Possibly crooked judge gets taken off case about definitely bad doctor
The court of The Hague is perhaps not known as the most even-handed in the world. This is the court where large, foreign media conglomerates shop for copyright jurisprudence. This is also the court that committed a crime in 2014 when it advertised for fresh judges, saying that women needed not apply. That was a clear case of discrimination based on gender, although I doubt anyone served even a day’s worth of gaol time for this.
So when this court dismisses a judge for being biased, that probably means something.
In an appeal in a case between Google and a doctor who had mistreated a patient, a judge was dismissed by the court over a possible conflict of interest, Emerce reported today. The plastic surgeon that this was about had been included on a blacklist, Zwarte Lijst Artsen, that bases its information on another, more opaque blacklist called BIG Register.
The people who run Zwarte Lijst Artsen run a companion blacklist on judges called Zwarte Lijst Rechters, which mainly focusses on judges who have helped absolve doctors from malpractice cases. As it happens, the judge from the initial court case, which was won by the doctor, was on this blacklist, so naturally Google appealed.
When it turned out that a judge in the appeal case also was on that blacklist, the court was unimpressed and unamused, and dismissed her.
At the time of the intial case, legal blogger Arnoud Engelfriet opined that the verdict was as expected and unremarkable: “Considering these facts, the verdict does not surprise me. I also would not call it trail-blazing.”
Engelfriets reasoning (refered to above by ‘these facts’) is a little bit hard to follow, so I won’t go into that here. Suffice it to say that if the BIG Register is so hard for average patients to find and peruse that judges see no reason to shut it down, and entries on another blacklist that is apparently transparent and usable are made hard to find, the court is basically saying that blacklists are de facto only allowed if they are unusable. And in my view that is not a fair weighing between the privacy rights of doctors and the rights of patients, and a neglect of one’s judicial duty.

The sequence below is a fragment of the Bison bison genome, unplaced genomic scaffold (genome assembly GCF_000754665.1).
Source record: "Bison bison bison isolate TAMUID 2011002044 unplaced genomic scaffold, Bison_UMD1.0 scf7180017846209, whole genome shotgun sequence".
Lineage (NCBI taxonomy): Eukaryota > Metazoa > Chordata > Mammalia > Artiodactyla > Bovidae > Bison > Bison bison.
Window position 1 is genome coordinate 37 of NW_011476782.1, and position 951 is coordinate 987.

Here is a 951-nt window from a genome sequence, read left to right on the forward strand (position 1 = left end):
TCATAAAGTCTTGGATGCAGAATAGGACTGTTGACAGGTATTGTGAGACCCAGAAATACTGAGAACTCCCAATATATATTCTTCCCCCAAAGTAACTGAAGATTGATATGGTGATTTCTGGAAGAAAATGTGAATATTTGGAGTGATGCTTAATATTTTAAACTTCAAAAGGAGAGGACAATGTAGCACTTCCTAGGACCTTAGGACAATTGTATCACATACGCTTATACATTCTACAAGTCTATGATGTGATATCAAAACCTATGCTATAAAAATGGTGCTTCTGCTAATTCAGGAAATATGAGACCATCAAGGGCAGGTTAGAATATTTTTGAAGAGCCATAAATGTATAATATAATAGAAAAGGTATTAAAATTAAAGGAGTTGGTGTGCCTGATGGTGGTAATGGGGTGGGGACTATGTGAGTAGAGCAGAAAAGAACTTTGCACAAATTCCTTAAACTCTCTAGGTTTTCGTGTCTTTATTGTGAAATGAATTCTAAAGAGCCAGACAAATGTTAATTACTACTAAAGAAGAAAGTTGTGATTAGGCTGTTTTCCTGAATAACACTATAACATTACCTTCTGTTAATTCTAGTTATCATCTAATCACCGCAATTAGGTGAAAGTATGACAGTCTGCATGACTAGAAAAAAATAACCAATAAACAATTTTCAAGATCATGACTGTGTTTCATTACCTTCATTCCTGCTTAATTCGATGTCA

The judge in the appeal case gave as an argument as to why she wasn’t influenced by the fact that she was on a blacklist herself, that the blacklist for judges wasn’t as impactful as the one for doctors. The court felt that argument irrelevant: “[This is not about] the possibility of a subjective impartiality, but about the objectively justified fear for impartiality”.
In other words, the court wasn’t so much worried that the judge might have a conflict of interest as it was that one of the parties would have the feeling that they were not being treated fairly.
The court will now have to appoint a new judge and then the saga of the plastic surgeon and her pals, the possibly crooked judges, can continue.